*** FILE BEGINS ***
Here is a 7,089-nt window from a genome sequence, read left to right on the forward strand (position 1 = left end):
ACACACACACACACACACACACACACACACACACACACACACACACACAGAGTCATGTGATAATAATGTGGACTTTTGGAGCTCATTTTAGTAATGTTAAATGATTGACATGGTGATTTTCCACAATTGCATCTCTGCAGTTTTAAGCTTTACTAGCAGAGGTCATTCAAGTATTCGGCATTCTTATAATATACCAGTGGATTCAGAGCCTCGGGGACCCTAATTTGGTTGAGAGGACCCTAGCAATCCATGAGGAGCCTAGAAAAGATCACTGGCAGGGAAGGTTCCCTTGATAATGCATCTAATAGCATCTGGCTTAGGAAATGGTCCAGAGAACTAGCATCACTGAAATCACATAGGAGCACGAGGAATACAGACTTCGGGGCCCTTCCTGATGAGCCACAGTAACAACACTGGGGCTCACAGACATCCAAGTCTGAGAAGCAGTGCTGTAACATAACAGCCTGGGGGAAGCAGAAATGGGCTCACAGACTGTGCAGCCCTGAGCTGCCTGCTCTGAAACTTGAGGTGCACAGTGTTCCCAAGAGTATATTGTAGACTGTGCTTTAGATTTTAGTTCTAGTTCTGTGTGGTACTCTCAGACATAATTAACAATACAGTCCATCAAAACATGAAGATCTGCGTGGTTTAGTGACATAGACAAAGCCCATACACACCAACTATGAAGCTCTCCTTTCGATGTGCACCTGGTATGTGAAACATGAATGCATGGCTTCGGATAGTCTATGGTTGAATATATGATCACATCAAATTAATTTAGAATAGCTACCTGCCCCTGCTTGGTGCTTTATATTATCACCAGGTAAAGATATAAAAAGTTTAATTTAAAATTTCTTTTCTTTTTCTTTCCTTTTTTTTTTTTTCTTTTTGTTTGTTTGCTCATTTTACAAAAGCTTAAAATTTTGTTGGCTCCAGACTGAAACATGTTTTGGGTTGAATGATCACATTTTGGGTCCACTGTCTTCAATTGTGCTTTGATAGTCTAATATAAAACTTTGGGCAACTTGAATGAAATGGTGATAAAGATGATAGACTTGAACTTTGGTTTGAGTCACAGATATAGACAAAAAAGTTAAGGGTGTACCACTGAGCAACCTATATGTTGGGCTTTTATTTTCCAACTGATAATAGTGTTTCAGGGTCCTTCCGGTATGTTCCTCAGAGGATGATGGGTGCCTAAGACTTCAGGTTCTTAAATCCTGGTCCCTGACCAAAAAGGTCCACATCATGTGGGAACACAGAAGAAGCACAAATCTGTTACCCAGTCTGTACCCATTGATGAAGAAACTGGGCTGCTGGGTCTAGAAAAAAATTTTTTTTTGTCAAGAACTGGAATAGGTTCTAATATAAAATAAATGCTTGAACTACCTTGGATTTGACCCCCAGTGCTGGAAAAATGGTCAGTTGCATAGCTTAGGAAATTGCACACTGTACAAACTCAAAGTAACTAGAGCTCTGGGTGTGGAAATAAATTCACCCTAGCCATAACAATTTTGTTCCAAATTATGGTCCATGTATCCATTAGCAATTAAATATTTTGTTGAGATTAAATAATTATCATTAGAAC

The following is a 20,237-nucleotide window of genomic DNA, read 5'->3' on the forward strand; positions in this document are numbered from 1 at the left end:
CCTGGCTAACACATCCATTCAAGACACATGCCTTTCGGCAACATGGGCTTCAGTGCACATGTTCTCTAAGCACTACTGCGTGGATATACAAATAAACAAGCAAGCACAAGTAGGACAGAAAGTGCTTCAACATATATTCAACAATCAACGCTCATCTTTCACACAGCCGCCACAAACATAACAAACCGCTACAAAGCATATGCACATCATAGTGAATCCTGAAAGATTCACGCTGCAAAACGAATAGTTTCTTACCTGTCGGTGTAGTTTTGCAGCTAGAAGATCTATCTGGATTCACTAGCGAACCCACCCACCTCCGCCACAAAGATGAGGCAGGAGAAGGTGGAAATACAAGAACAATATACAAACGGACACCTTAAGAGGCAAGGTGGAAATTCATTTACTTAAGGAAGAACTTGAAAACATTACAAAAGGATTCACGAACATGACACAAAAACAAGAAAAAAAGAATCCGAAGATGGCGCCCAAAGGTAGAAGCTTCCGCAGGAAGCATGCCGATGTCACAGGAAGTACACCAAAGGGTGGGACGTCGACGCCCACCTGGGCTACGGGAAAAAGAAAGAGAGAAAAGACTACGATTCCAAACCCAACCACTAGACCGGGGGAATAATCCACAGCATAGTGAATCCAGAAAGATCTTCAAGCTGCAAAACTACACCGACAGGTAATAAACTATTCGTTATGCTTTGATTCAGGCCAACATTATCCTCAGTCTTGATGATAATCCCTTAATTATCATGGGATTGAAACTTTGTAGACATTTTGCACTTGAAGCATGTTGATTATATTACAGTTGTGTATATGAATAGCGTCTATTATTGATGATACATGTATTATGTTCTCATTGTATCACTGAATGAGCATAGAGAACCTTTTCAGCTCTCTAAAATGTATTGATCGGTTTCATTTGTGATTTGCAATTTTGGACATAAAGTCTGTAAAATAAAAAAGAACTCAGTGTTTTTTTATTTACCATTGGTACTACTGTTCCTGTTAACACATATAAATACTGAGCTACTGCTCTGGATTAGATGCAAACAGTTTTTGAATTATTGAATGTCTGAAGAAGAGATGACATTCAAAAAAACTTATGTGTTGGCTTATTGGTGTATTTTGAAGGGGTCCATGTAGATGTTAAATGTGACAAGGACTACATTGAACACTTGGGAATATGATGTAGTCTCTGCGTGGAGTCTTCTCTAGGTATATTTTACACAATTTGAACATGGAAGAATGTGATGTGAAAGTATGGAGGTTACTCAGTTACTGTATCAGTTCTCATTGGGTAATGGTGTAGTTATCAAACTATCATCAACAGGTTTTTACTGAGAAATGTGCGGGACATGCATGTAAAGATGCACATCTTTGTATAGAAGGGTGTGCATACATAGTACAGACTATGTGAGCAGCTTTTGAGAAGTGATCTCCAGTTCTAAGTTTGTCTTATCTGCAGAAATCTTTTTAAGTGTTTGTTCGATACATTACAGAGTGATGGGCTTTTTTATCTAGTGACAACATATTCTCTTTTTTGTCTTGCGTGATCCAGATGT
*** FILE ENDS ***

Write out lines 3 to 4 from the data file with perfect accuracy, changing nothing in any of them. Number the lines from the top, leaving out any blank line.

The following is a 20,237-nucleotide window of genomic DNA, read 5'->3' on the forward strand; positions in this document are numbered from 1 at the left end:
CCTGGCTAACACATCCATTCAAGACACATGCCTTTCGGCAACATGGGCTTCAGTGCACATGTTCTCTAAGCACTACTGCGTGGATATACAAATAAACAAGCAAGCACAAGTAGGACAGAAAGTGCTTCAACATATATTCAACAATCAACGCTCATCTTTCACACAGCCGCCACAAACATAACAAACCGCTACAAAGCATATGCACATCATAGTGAATCCTGAAAGATTCACGCTGCAAAACGAATAGTTTCTTACCTGTCGGTGTAGTTTTGCAGCTAGAAGATCTATCTGGATTCACTAGCGAACCCACCCACCTCCGCCACAAAGATGAGGCAGGAGAAGGTGGAAATACAAGAACAATATACAAACGGACACCTTAAGAGGCAAGGTGGAAATTCATTTACTTAAGGAAGAACTTGAAAACATTACAAAAGGATTCACGAACATGACACAAAAACAAGAAAAAAAGAATCCGAAGATGGCGCCCAAAGGTAGAAGCTTCCGCAGGAAGCATGCCGATGTCACAGGAAGTACACCAAAGGGTGGGACGTCGACGCCCACCTGGGCTACGGGAAAAAGAAAGAGAGAAAAGACTACGATTCCAAACCCAACCACTAGACCGGGGGAATAATCCACAGCATAGTGAATCCAGAAAGATCTTCAAGCTGCAAAACTACACCGACAGGTAATAAACTATTCGTTATGCTTTGATTCAGGCCAACATTATCCTCAGTCTTGATGATAATCCCTTAATTATCATGGGATTGAAACTTTGTAGACATTTTGCACTTGAAGCATGTTGATTATATTACAGTTGTGTATATGAATAGCGTCTATTATTGATGATACATGTATTATGTTCTCATTGTATCACTGAATGAGCATAGAGAACCTTTTCAGCTCTCTAAAATGTATTGATCGGTTTCATTTGTGATTTGCAATTTTGGACATAAAGTCTGTAAAATAAAAAAGAACTCAGTGTTTTTTTATTTACCATTGGTACTACTGTTCCTGTTAACACATATAAATACTGAGCTACTGCTCTGGATTAGATGCAAACAGTTTTTGAATTATTGAATGTCTGAAGAAGAGATGACATTCAAAAAAACTTATGTGTTGGCTTATTGGTGTATTTTGAAGGGGTCCATGTAGATGTTAAATGTGACAAGGACTACATTGAACACTTGGGAATATGATGTAGTCTCTGCGTGGAGTCTTCTCTAGGTATATTTTACACAATTTGAACATGGAAGAATGTGATGTGAAAGTATGGAGGTTACTCAGTTACTGTATCAGTTCTCATTGGGTAATGGTGTAGTTATCAAACTATCATCAACAGGTTTTTACTGAGAAATGTGCGGGACATGCATGTAAAGATGCACATCTTTGTATAGAAGGGTGTGCATACATAGTACAGACTATGTGAGCAGCTTTTGAGAAGTGATCTCCAGTTCTAAGTTTGTCTTATCTGCAGAAATCTTTTTAAGTGTTTGTTCGATACATTACAGAGTGATGGGCTTTTTTATCTAGTGACAACATATTCTCTTTTTTGTCTTGCGTGATCCAGATGT